Branson, Robert, Jim Edlin, Timothy M. Green, and Alex Varughese. Discovering the Old Testament: Story and Faith. Kansas City: Beacon Hill Press of Kansas City, 2003.

The New Interpreter’s Study Bible: New Revised Standard Version With the Apocrypha. New York: Abingdon Press, 2003.


Reading the Burning Bush: Voice, World and Holiness by Oliver Davies

Oliver Davies’ article, “Reading the Burning Bush: Voice, World and Holiness,” seeks to “read anew” the classic Biblical text of Exodus 3.  Davies claims that traditional readings, including Judaism, of this particular text have had a particular “metaphysical” bent (439).  This metaphysical approach has led to “abstract” thinking that has divorced itself from practical reality (439).  Furthermore, Davies holds that our reflective thinking over this passage cannot be separated from our experiences in real life.  In other words, experience shapes our understanding.  Thus, reflection that does not regard the “real” is empty.  This metaphysical viewpoint, in Davies’ viewpoint, must also be separated from our reading of the text so that we can approach the text “on its own terms” (440).  The author looks to explain the significance and process of this human and divine interaction that is captured in God and Moses’ interaction in Exodus 3.

For our author, this text is set in the realm of the senses (i.e. sight and hearing).  God hears the Israelites crying due to their enslavement.  God then looks upon the Israelites and heeds their cry (440).  Exodus 3, with its background found in Exodus 2:23-25, plays off these same senses that are used of God: sight and hearing.  Moses turns to see this bush that is burning but not consumed.  Moses has now focused on the bush just as God has focused on the Israelites suffering.  Moses then hears God’s voice call from the midst of the bush, again paralleling God listening to the Israelites cry.  This concern for “seeing” and “hearing” invites us as readers to experience the text in the “here and now” of our own lives.

This divine encounter, or theophany, is pre-empted by Moses’ curiosity “about something which is somehow out of the ordinary in the world” (441).  Through this encounter the idea of sacred space or, “holy ground,” “suggests divine presence but also the separateness which is consequent upon it” (441).

God is portrayed as being moved into action by compassion forIsrael’s oppression.  However, Moses will be the “instrument for this liberation” (442).  God, however, is not merely a bystander in this deliverance.  God gives Moses His name: Yahweh.  This indicates a new intimacy to which God is calling the Israelite community.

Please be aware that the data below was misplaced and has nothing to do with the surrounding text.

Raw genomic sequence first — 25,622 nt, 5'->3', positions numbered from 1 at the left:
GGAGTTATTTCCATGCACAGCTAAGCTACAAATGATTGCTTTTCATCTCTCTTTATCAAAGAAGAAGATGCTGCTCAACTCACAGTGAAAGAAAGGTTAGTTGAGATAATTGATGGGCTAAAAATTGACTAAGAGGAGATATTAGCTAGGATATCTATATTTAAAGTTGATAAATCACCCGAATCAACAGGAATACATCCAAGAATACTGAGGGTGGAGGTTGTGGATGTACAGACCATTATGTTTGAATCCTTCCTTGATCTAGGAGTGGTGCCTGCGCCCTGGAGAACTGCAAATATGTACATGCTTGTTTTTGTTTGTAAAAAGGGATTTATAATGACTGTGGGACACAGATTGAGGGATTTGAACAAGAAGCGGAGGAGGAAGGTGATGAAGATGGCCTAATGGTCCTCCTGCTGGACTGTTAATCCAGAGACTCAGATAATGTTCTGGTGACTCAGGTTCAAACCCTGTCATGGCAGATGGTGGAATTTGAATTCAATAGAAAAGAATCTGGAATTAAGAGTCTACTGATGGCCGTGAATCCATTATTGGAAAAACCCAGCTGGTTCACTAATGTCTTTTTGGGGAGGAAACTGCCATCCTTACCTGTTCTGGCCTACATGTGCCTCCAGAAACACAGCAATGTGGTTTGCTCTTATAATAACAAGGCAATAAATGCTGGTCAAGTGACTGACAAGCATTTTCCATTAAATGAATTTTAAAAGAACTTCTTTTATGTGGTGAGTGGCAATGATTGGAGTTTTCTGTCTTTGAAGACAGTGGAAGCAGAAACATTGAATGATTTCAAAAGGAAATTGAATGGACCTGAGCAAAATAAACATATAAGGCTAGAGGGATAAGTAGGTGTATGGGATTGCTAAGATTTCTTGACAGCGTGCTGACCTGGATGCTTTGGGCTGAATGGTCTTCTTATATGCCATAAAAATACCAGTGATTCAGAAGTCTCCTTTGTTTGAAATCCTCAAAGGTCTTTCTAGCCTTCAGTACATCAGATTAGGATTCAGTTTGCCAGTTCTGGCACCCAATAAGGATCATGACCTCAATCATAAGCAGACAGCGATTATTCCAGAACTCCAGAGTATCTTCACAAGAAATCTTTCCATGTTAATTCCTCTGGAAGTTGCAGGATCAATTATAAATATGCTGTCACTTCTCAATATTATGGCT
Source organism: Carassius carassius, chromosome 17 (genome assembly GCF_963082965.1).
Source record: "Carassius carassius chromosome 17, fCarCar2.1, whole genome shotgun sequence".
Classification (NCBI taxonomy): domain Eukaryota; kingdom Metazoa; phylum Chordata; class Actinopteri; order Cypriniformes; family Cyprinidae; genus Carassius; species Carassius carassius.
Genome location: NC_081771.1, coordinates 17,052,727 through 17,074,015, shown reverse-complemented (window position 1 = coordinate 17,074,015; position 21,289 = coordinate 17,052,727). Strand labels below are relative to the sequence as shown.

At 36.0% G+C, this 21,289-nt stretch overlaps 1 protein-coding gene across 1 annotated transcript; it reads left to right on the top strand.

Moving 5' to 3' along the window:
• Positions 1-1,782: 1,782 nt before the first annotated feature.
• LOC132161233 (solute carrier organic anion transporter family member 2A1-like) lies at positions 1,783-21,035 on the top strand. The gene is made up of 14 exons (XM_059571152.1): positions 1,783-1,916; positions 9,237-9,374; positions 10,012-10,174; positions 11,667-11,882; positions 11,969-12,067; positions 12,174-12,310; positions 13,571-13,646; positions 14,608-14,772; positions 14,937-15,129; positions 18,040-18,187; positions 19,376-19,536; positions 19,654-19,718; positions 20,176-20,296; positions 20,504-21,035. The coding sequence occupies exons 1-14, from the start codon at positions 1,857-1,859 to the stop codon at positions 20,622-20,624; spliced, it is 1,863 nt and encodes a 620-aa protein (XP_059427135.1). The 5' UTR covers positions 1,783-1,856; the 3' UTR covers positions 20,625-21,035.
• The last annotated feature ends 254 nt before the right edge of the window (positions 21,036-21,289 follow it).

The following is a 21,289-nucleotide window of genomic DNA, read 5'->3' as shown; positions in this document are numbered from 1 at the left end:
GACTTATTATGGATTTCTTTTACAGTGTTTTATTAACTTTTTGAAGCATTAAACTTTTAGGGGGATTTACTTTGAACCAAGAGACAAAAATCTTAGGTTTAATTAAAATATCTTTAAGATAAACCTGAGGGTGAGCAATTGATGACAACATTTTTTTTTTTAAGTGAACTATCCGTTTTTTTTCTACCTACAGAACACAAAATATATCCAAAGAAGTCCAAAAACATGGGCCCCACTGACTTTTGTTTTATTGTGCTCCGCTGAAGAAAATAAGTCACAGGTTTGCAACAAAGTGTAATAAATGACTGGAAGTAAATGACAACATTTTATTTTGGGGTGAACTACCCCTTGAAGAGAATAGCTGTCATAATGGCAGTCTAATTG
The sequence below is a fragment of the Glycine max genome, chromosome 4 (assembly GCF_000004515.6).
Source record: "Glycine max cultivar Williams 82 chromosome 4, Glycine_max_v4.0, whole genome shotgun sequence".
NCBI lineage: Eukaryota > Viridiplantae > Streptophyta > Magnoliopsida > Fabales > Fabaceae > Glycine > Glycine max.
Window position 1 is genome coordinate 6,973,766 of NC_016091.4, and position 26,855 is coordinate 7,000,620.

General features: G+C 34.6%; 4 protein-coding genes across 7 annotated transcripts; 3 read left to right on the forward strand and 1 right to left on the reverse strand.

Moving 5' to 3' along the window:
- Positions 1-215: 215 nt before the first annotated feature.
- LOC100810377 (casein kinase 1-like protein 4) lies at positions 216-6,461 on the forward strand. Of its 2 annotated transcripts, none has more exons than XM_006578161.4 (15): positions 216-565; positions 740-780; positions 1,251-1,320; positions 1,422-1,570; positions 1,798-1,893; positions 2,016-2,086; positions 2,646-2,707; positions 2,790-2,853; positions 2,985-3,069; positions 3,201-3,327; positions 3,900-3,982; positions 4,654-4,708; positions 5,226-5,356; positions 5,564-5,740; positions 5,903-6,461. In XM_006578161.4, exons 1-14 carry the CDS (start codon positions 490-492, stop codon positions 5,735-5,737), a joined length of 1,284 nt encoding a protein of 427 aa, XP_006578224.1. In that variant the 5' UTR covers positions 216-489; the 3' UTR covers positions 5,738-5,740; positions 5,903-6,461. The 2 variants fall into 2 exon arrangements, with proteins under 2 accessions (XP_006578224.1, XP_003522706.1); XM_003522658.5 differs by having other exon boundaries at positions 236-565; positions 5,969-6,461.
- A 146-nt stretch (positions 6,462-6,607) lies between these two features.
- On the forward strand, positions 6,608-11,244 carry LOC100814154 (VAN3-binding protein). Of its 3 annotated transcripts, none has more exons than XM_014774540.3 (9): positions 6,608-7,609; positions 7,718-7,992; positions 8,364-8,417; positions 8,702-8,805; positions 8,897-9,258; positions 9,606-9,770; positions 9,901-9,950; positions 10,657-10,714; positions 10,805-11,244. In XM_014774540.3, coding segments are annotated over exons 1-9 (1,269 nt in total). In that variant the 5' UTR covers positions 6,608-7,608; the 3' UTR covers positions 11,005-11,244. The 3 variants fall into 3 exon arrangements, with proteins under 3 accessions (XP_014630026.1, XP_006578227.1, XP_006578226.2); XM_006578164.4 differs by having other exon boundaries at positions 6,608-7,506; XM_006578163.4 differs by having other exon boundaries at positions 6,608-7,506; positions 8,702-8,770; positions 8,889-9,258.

Davies then begins to explain that the nature of this text is not simply a portrayal of Moses’ encounter with God.  This text also serves as a “burning bush” experience for us as well.  Like Moses andIsrael, we are called into a “fuller intimacy” with Yahweh.  This is not simply a psychological exercise.  We can experience God in the “here and now” of everyday existence.  Davies does not believe that the historicity of the burning bush is of importance.  Rather, the implications are for practical experience overrides any such desire to uphold or oppose such miraculous possibilities.  Furthermore, we should be presently aware when reading the text for the possibility of “divine disclosure.”  God’s revelation does not occur apart from the sensible.

I believe Oliver Davies points out an important aspect to remember when reading the Bible: being present.  Or, more aptly, reading God’s Word is an invitation to encounter God in the “here and now.”  These are not merely stories designed to be informative but formative.  Likewise, God’s revelation speaks into the “sensible” world, like He did in the story of creation.  God interacts with His creation.  However, this does not only confine God to the sensible realm.  As Davies points out, God’s action in the world is often beyond our understanding but we can view the effects of God’s action.  There is a similar principle in seeing the effects of the wind’s movement through the tree tops.  Like Davies, I too believe that God’s revelation is always an “issuing out” for God’s people.  He draws us near in relationship to be a holy community.  Davies, for me, reminded me of the importance of being aware of God in the “everyday real.”

Moses and the Burning Bush: Exodus 3:1-12

Textual Analysis

1 Now Moses, tending the flock of his father-in-law, Jethro, the priest of Midian, drove the flock into the wilderness, and came to Horeb, the mountain of God.

2 The messenger of Jehovah became visible to Moses in a blazing fire from the midst of a bush.  Moses noticed and perceived that the bush was burning but not consumed.

3 So Moses thought, “I must turn to inspect this marvelous spectacle, the reason the bush is not destroyed.”

4 When Jehovah observed Moses turning aside to behold the bush, Elohim invited him from the midst of the bush, saying, “Moses, Moses!”  Moses replied, “Here I am.”

5 Then He commanded, “Do not draw near; remove your sandals from your feet, for the place on which you are standing is land set apart.  It is holy ground.”

6 He also avowed, “I am Elohim of your ancestors, Abraham, Isaac and Jacob.”  Then Moses hid his face for he feared and revered Elohim as the true God.